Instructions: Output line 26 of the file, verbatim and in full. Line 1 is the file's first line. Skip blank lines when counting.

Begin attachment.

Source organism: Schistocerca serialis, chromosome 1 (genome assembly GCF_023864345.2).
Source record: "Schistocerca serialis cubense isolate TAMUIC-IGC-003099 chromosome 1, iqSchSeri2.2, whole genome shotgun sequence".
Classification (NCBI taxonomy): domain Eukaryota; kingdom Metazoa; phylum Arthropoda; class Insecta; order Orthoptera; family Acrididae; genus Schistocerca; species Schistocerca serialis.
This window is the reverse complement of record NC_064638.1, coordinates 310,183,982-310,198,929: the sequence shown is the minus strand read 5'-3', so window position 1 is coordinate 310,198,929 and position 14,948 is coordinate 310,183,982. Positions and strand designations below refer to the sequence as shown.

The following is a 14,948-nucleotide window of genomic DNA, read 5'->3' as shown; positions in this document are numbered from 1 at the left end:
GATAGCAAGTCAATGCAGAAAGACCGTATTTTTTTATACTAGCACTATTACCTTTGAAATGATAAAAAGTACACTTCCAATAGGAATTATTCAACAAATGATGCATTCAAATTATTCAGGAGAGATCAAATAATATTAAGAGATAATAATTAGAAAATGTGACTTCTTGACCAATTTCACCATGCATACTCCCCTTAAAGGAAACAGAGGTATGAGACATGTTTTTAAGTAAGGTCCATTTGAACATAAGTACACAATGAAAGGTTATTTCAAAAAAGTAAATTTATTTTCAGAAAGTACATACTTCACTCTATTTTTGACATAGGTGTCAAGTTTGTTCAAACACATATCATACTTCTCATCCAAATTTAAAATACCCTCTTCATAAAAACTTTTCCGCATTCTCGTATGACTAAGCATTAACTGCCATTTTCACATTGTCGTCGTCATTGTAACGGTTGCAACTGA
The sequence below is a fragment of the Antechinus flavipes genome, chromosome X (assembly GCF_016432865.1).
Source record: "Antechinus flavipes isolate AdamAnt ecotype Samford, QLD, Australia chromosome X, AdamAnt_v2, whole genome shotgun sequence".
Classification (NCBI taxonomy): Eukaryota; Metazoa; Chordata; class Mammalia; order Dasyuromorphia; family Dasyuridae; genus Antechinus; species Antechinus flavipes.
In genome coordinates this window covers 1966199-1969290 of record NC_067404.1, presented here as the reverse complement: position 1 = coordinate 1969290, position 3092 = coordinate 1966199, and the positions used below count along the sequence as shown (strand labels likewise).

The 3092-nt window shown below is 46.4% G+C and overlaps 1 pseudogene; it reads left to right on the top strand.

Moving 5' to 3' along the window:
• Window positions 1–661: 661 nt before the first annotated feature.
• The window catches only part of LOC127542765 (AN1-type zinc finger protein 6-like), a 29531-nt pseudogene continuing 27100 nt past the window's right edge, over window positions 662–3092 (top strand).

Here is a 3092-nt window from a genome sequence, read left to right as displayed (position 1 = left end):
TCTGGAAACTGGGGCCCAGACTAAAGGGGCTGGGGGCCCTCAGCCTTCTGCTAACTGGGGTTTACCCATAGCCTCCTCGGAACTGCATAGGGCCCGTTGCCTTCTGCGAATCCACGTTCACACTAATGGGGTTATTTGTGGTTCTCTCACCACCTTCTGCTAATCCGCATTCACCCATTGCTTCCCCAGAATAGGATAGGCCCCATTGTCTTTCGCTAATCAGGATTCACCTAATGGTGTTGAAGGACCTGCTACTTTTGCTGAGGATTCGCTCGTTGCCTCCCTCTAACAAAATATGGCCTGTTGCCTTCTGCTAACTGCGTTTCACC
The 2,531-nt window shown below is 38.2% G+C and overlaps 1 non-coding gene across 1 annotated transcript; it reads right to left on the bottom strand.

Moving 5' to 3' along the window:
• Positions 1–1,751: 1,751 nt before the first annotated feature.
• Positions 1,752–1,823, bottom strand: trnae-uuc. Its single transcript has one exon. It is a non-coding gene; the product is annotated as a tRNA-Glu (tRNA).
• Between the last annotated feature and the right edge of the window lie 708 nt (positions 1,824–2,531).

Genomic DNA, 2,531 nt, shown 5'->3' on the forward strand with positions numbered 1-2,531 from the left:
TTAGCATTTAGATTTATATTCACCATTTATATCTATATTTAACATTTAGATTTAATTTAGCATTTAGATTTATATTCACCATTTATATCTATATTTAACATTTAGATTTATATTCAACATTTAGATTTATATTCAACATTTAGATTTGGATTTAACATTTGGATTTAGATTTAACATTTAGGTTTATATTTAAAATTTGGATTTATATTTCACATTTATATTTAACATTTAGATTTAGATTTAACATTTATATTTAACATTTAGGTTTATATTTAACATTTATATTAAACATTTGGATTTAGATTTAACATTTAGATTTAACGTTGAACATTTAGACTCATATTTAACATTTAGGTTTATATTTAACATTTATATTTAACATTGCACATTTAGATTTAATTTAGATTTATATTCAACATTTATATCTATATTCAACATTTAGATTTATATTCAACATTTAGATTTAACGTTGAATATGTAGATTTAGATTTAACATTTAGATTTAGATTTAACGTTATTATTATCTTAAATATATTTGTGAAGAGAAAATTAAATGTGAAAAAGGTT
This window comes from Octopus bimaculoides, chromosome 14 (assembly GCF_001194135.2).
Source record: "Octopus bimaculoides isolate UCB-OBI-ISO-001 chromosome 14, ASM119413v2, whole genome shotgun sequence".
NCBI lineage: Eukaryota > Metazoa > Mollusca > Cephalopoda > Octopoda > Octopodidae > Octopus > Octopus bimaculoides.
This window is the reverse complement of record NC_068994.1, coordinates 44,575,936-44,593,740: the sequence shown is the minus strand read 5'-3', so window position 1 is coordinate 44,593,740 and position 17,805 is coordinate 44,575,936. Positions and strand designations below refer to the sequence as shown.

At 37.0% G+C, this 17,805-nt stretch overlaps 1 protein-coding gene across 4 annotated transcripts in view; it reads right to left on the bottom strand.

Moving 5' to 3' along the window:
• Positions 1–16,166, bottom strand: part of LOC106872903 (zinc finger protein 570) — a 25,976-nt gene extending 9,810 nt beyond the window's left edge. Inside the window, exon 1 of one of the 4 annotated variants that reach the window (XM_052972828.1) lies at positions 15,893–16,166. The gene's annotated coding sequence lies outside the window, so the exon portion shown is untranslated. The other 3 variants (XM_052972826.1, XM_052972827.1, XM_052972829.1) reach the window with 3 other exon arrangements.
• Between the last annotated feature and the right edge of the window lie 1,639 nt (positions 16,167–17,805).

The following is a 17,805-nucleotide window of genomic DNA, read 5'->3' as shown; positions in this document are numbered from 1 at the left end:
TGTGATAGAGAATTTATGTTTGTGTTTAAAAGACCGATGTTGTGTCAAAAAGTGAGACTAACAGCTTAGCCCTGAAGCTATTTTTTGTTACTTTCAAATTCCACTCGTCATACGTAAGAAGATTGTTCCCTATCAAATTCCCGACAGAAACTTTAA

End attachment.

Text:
NCBI lineage: Eukaryota > Metazoa > Mollusca > Cephalopoda > Octopoda > Octopodidae > Octopus > Octopus bimaculoides.